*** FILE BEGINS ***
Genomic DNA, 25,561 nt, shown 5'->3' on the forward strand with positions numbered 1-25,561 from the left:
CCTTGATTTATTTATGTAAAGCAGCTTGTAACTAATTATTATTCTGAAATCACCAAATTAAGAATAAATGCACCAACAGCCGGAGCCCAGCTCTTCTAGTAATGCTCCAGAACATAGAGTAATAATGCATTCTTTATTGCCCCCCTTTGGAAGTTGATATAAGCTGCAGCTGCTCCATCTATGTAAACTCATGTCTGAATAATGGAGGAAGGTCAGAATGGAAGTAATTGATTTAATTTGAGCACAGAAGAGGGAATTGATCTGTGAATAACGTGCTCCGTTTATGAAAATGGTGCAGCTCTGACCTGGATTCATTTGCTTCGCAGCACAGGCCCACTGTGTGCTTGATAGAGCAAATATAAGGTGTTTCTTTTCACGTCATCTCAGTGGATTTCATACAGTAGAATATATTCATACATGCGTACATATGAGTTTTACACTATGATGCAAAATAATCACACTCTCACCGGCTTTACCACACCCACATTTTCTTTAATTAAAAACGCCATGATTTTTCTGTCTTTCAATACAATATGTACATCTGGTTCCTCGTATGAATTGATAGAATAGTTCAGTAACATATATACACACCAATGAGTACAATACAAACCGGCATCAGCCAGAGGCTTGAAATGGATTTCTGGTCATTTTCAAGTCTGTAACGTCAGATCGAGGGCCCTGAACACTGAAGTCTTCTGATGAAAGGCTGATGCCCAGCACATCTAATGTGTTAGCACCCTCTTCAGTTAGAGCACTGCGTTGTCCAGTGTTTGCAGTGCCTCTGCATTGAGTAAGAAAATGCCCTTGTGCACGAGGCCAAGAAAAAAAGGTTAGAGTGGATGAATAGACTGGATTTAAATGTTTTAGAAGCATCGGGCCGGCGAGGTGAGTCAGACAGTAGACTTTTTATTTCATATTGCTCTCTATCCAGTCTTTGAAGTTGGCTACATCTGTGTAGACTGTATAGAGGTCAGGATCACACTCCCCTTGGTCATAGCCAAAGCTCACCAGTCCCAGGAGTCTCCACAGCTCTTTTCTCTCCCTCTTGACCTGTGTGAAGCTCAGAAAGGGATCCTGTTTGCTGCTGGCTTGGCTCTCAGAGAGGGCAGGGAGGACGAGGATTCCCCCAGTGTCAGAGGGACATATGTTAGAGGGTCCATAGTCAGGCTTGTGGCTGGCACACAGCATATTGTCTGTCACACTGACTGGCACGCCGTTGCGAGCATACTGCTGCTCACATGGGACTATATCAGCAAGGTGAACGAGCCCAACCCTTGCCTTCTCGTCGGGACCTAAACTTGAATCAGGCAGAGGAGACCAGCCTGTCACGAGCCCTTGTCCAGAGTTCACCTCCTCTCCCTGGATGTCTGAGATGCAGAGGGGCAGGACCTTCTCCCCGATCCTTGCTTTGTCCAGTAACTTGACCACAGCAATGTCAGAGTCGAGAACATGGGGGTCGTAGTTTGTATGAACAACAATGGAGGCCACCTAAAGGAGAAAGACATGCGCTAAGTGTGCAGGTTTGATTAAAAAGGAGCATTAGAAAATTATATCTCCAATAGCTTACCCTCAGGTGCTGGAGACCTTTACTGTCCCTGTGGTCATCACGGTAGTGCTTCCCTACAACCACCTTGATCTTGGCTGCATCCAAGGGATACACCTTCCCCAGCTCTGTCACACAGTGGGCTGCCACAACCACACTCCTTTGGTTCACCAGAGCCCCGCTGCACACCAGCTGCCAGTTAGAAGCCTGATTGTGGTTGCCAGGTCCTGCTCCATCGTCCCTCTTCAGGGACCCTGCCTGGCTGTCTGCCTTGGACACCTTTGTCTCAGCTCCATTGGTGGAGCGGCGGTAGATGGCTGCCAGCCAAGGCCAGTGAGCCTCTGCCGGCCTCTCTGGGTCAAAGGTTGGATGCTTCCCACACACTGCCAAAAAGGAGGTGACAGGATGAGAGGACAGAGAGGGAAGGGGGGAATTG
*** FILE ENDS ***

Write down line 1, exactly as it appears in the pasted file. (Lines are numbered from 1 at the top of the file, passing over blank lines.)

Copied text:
Genomic DNA, 25,561 nt, shown 5'->3' on the forward strand with positions numbered 1-25,561 from the left: